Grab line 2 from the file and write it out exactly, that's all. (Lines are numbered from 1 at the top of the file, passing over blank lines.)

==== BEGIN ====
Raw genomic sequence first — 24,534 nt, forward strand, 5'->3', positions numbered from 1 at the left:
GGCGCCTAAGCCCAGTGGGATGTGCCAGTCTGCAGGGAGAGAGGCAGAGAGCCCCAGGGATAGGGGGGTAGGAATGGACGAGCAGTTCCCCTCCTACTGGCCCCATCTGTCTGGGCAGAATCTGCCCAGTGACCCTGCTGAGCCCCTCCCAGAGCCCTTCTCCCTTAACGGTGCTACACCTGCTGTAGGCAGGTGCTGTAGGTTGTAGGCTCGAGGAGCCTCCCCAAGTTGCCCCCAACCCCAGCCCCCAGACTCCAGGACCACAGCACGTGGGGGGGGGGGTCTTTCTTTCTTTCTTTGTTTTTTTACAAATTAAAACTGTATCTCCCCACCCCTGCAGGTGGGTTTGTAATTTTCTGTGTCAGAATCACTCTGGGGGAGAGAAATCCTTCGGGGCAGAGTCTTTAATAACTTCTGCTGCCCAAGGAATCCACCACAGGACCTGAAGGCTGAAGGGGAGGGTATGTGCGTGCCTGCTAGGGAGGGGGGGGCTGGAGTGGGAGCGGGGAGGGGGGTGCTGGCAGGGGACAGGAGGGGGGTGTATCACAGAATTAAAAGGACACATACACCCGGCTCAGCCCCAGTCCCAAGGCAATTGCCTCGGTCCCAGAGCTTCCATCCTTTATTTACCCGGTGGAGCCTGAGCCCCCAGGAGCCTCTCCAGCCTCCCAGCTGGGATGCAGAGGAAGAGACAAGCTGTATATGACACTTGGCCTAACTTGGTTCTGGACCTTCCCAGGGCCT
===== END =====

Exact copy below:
GGCGCCTAAGCCCAGTGGGATGTGCCAGTCTGCAGGGAGAGAGGCAGAGAGCCCCAGGGATAGGGGGGTAGGAATGGACGAGCAGTTCCCCTCCTACTGGCCCCATCTGTCTGGGCAGAATCTGCCCAGTGACCCTGCTGAGCCCCTCCCAGAGCCCTTCTCCCTTAACGGTGCTACACCTGCTGTAGGCAGGTGCTGTAGGTTGTAGGCTCGAGGAGCCTCCCCAAGTTGCCCCCAACCCCAGCCCCCAGACTCCAGGACCACAGCACGTGGGGGGGGGGGTCTTTCTTTCTTTCTTTGTTTTTTTACAAATTAAAACTGTATCTCCCCACCCCTGCAGGTGGGTTTGTAATTTTCTGTGTCAGAATCACTCTGGGGGAGAGAAATCCTTCGGGGCAGAGTCTTTAATAACTTCTGCTGCCCAAGGAATCCACCACAGGACCTGAAGGCTGAAGGGGAGGGTATGTGCGTGCCTGCTAGGGAGGGGGGGGCTGGAGTGGGAGCGGGGAGGGGGGTGCTGGCAGGGGACAGGAGGGGGGTGTATCACAGAATTAAAAGGACACATACACCCGGCTCAGCCCCAGTCCCAAGGCAATTGCCTCGGTCCCAGAGCTTCCATCCTTTATTTACCCGGTGGAGCCTGAGCCCCCAGGAGCCTCTCCAGCCTCCCAGCTGGGATGCAGAGGAAGAGACAAGCTGTATATGACACTTGGCCTAACTTGGTTCTGGACCTTCCCAGGGCCT